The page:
“When I think of her death, she was old and we knew she was passing and I was at peace with that,” Boedeker said by phone. “But when it comes to this, it makes me sick. That’s why I’m trying to avoid thinking about it. I had always told her that I will be with you up until that point at the end, and for that to be taken away is awful. We were very wronged by that.”

For Boedeker, there are good things to recall as well while sitting in her car. Those giant Sunday dinners, with all the fixin’s, when Thanksgiving was still so far away. That was No. 1 on her list of childhood memories.

But rewinding images, happy ones, in your mind takes you only so far when you’ve missed a loved one’s final days. That’s common practice now, saying goodbye to a family member, perhaps on a computer screen, not in the room.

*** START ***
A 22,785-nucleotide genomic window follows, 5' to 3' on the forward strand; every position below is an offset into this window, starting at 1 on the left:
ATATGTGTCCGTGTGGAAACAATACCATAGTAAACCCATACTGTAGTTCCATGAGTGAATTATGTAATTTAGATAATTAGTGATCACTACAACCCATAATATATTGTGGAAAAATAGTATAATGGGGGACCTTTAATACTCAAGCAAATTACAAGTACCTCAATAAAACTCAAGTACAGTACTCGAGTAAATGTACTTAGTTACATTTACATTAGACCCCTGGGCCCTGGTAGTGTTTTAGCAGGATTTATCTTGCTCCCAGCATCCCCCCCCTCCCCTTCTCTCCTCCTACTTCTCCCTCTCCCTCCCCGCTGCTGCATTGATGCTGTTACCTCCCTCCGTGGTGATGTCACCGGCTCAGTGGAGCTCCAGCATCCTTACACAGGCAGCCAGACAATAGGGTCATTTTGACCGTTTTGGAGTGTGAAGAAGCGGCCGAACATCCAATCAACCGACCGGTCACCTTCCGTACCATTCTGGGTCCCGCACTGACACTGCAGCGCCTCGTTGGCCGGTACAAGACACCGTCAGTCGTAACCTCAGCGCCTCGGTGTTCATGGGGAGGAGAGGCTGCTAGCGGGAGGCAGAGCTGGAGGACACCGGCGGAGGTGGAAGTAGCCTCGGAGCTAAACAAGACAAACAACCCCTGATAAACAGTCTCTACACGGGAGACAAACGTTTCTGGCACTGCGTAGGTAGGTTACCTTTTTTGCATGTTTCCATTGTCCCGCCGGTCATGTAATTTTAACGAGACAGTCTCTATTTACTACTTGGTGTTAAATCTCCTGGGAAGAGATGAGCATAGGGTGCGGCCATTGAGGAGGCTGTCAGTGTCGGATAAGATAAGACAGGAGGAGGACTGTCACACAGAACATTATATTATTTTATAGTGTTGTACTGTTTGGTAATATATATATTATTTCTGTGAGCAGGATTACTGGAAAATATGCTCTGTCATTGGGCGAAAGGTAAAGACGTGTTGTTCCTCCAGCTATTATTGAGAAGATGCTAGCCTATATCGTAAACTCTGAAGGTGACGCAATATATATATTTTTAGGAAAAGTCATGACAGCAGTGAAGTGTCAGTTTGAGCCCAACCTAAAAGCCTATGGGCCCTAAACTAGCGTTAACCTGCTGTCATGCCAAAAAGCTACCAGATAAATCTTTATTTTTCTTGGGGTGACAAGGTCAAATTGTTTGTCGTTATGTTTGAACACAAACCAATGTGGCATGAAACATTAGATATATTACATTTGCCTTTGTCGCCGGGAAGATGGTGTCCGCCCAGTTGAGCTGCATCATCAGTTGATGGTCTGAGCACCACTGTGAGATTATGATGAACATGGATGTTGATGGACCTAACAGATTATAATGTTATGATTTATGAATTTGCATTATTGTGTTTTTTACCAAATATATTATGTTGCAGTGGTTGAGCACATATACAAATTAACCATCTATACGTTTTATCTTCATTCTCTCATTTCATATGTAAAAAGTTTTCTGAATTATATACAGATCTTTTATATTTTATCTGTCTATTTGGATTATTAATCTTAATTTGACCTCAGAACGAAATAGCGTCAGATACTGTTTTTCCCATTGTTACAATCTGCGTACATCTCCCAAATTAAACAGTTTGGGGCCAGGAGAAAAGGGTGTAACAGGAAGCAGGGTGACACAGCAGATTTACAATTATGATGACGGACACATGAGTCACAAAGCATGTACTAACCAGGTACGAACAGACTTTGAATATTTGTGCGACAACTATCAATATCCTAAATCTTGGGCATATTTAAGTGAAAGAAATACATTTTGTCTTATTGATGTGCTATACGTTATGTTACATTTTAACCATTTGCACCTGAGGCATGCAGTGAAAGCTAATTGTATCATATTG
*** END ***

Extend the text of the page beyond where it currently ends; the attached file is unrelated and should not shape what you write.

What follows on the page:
Visits statewide have, more and more, relied on Zoom for intimate contact toward the end. Not running your fingers through someone’s hair. Not stroking someone’s hands.

Visitation rights disappear and someone you love dies alone. It’s been a pattern. This issue, part of the titanic list of issues that have surfaced since the coronavirus struck, will live for a long time in certain minds.

Forever, really, as long as the people affected by it live.

“If a family can’t be there, that means no one could be there,” Boedeker said. “Is this how we treat our loved ones? It sounds so inhumane.”